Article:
Category: decision-making

  • A mile wide, an inch deep

    A mile wide, an inch deep

    Meandering the inner workings of the human psyche When I started Conversation Agent (the blog) 17 years ago, people began sending me all sorts of things. I got tons of press releases and requests to review sites. I got added to site aggregators, and started receiving solicitations for calls (no, thank you) and link exchanges…

  • Humans’ tool to make the infinite comprehensible

    Humans’ tool to make the infinite comprehensible

    Saints, armies, medicinal plants, treasures, book titles, nature collections, survival kits—the essential nature of lists. Swiss businessman Jean Henri Dunant was traveling in northern Italy when he spotted the aftermath of what became the decisive battle between Franco-Sardinian and Austrian forces. 40,000 troops dead, wounded or missing near the small village of Solferino. On June…

  • Whatever it Takes

    Whatever it Takes

    From the dark side of business and the growing imbalance of power to making a difference with naming and words. Lehman Brothers Inc. was an American global financial services firm and the fourth-largest investment bank in the United States. Its founding dates back to 1847. Before filing for bankruptcy in 2008, the firm employed 25,000 people.…

  • They called it the “gentle revolution.”

    They called it the “gentle revolution.”

    For six years I had the privilege of working with a group of therapists and researchers who believed that each child, at the time of birth, has the same potential as Leonardo da Vinci. Their belief was so strong that they started with brain-injured children—children who navigate life as different. The labels varied, but they’re…

  • How Did we Move so Far From the Human Universe?

    How Did we Move so Far From the Human Universe?

      Scrolling through good conversations in my inbox, I came across an article I used to discuss what happened to management science. The article makes the case that physics might still be part of our human universe, not just an increasingly abstract description of some “uber-folded N-dimensional meta-scrapple.” To the question (emphasis mine): “Do you…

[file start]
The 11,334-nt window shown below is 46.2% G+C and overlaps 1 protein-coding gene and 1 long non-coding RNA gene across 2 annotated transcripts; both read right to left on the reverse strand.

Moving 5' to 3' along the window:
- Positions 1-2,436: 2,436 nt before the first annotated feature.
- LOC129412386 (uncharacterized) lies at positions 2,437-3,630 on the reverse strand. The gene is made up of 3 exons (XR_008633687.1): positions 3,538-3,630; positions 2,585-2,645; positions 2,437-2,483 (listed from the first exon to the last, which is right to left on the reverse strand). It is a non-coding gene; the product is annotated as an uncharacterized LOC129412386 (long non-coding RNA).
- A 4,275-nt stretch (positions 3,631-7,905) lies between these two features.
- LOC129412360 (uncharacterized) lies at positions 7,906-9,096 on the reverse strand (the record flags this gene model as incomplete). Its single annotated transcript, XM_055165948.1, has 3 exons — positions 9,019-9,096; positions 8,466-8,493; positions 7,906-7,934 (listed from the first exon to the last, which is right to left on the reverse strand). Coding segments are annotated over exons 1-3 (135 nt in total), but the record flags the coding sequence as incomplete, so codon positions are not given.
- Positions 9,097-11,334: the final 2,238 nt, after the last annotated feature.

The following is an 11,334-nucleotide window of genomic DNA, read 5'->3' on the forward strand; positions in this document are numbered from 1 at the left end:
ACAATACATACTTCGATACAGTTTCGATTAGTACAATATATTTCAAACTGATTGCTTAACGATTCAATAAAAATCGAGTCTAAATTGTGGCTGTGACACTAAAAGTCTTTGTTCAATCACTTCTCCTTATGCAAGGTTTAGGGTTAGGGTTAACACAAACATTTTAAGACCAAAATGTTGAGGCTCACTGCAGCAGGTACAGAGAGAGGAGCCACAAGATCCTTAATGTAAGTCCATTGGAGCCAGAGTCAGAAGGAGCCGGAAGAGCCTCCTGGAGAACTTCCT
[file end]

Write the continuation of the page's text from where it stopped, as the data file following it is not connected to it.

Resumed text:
• Philosophy as a Lens to Understand Money… and Yourself

    Philosophy as a Lens to Understand Money… and Yourself

      “The philosopher's job is to be an interface between things that would not normally communicate with each other. We think about policies, strategies, business models, priorities: they are all open problems, where the philosopher has his perfect place.” Oxford University professor Luciano Floridi considers himself a digital philosopher. Digital communication has become a much…

  • Embodying Values in Business

    Embodying Values in Business

      Dame Anita Lucia Roddick founded The Body Shop out of a desire to make ends meet in 1976. Her husband had left for the Americas for two years to ride a horse from Buenos Aires to New York. You can still find some interviews she’s given online. Listening to her talk, she sounds like…

  • How do You Get to “Good Enough”?

    How do You Get to “Good Enough”?

      It took Clare Trapasso nine months of scouring the market in three states, touring dozens of homes, losing multiple bidding wars, and rescinding another offer on a fixer-upper that would need more work than they could afford to put in, before she and her partner finally closed on a cute, renovated Cape Cod outside…

  • Open Innovation: What if Work Were Everyone’s Business

    Open Innovation: What if Work Were Everyone’s Business

    How much value do you put in one breath? Consider that we can go three days without water, and up to twenty days without food. For breath, we're talking minutes. The greatest freediver can teach you techniques to breathe better. Relaxing helps: “Calmness. Stillness. Barely-there-ness. There are dreamlike contours to the plunge.” The limit of…

  • Incentives do Work: Some Lessons from Crowdfunding

    Incentives do Work: Some Lessons from Crowdfunding

    How people make decisions is a topic of constant study and reflection. Alone and together. For example, I've wondered when do individuals make better decisions than teams? Do people do what they in their process? Or is the process rigged to back the decision with data post-hoc? I wrote an entire series of articles to…